In its underwriting function, a brokerage firm handles the initial issuance and distribution of securities – in the form of common or preferred stock, or corporate bonds – of a company or other issuing body. The subscriber charges a fee for this service and can also take advantage of an initial public offering (IPO). Perhaps the most important role of a stock underwriter is through the IPO process, where stocks that exist in the primary market are made available to the public on stock exchanges, that is, say the secondary market.

To negotiate the terms of the primary issue of securities, the underwriting company uses all of its expertise in secondary market trading. The firm gains an idea of ​​the nature of the market in which the new issue of securities will be issued (i.e. the current attractiveness of the security to investors and the market valuation of nearby competitors). One of the reasons that investment firms became involved in both aspects of the market around the middle of the 20th century is that they had expertise in the secondary market, which facilitates sales in the primary market.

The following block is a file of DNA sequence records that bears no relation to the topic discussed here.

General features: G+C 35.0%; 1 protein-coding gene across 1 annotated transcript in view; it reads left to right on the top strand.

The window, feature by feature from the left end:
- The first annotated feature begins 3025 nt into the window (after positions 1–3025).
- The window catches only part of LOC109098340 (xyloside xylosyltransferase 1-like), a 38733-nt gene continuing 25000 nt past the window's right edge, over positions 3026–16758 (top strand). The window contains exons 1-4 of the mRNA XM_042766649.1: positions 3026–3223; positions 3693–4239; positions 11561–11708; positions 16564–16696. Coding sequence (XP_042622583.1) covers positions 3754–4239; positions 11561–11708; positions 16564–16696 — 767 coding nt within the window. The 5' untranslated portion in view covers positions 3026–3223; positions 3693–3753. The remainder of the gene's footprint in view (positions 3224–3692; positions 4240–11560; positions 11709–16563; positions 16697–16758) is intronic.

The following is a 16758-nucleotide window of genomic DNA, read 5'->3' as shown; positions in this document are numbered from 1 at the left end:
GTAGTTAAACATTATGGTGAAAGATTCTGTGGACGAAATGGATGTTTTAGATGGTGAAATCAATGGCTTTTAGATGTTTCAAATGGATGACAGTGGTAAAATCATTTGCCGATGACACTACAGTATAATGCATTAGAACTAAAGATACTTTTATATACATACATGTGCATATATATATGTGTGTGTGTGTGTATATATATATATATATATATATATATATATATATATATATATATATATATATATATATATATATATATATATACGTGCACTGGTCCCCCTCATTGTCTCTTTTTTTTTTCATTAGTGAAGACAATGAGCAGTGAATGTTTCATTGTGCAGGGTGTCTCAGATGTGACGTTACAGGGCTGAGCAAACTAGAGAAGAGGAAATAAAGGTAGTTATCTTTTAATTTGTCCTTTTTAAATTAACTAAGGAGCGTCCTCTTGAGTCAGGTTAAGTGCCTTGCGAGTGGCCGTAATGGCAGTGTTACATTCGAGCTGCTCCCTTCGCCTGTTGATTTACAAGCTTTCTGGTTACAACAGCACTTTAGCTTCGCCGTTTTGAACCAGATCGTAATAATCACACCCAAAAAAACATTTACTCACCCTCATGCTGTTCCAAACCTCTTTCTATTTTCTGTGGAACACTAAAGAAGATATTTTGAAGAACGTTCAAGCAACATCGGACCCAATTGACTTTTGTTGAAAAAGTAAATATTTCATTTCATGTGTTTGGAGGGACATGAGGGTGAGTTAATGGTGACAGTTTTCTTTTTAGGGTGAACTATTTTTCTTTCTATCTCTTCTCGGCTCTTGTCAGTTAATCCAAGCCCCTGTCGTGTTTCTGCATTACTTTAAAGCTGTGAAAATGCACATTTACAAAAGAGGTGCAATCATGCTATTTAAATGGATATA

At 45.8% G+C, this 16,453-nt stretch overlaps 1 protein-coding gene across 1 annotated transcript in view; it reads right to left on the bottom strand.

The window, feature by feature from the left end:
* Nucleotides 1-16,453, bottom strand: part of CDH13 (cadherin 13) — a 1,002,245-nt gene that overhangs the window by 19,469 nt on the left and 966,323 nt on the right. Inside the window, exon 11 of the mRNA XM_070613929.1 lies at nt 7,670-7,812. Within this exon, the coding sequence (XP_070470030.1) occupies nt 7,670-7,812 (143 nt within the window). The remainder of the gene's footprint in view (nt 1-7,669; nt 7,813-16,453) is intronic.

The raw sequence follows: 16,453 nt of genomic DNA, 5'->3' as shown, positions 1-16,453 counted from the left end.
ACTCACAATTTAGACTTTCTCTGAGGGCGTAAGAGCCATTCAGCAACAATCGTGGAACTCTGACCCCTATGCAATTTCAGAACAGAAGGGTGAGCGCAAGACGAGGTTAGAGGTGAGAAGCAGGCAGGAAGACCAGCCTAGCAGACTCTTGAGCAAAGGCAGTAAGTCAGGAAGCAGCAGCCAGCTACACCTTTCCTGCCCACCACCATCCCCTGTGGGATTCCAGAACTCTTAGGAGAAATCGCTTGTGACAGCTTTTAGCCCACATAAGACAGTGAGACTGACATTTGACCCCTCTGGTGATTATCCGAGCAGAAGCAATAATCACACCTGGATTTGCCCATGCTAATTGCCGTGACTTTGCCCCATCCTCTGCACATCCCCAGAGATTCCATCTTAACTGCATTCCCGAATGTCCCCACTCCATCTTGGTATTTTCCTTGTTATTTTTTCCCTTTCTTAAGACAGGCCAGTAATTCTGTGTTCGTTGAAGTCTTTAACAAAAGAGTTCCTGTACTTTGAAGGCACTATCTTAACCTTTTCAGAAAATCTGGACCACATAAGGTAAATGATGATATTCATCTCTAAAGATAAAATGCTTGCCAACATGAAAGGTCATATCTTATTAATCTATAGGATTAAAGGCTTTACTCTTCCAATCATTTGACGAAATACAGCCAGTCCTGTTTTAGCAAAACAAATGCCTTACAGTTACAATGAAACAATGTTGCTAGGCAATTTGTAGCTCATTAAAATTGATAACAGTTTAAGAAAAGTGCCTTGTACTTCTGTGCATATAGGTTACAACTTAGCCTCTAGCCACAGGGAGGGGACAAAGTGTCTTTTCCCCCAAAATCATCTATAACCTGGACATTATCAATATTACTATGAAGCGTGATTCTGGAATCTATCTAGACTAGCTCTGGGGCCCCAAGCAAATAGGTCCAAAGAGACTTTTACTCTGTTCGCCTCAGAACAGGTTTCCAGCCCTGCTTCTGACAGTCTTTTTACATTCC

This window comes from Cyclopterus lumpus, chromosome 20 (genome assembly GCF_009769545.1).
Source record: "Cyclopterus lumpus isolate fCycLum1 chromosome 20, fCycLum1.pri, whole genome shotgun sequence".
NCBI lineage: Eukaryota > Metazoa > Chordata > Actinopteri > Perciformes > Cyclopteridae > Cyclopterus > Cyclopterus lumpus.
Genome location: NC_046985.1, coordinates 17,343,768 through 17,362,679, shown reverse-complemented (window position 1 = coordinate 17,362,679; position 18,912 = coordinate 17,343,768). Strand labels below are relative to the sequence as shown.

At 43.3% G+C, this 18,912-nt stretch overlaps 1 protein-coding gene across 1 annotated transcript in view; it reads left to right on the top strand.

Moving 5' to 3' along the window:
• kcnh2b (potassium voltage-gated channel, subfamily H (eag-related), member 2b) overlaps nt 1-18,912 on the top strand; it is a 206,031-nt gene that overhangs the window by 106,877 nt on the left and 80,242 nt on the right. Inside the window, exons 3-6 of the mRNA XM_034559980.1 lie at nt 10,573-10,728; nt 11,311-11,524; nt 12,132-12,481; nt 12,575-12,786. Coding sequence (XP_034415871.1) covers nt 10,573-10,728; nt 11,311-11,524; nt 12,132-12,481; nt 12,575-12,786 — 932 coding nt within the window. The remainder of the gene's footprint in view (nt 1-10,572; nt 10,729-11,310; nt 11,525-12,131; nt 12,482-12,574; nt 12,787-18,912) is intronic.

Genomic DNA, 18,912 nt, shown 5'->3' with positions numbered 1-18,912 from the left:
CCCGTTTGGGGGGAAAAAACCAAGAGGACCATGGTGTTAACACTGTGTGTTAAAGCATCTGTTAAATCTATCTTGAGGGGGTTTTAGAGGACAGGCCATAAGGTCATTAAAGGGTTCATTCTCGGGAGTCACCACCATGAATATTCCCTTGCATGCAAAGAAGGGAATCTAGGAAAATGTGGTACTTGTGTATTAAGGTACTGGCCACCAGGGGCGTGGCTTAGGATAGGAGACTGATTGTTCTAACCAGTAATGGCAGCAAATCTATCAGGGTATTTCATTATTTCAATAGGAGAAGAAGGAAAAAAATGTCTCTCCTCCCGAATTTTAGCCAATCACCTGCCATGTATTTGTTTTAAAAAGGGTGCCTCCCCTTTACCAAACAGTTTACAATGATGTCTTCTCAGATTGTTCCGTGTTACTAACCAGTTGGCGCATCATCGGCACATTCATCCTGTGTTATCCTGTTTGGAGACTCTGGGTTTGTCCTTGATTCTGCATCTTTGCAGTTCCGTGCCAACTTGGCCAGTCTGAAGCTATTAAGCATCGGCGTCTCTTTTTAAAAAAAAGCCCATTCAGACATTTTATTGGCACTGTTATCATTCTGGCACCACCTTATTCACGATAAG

Risk vs Reward

Underwriting therefore involves understanding the risks of newly issued securities and then determining the most efficient way to market and sell them to investors. The company issuing new securities and its brokerage firm work together to determine the initial price of the issue, its timing and other marketability factors that will help attract investors.

Typically, the underwriting department is most concerned that the price of securities will deteriorate while they are still in the broker’s inventory, which would erode profits or even turn potential profits into losses. To address the large risks involved, a consortium of like-minded investment firms will form to mitigate some of the individual risks and ensure rapid distribution of securities among all of the firms’ clients, instead of those of just one. company.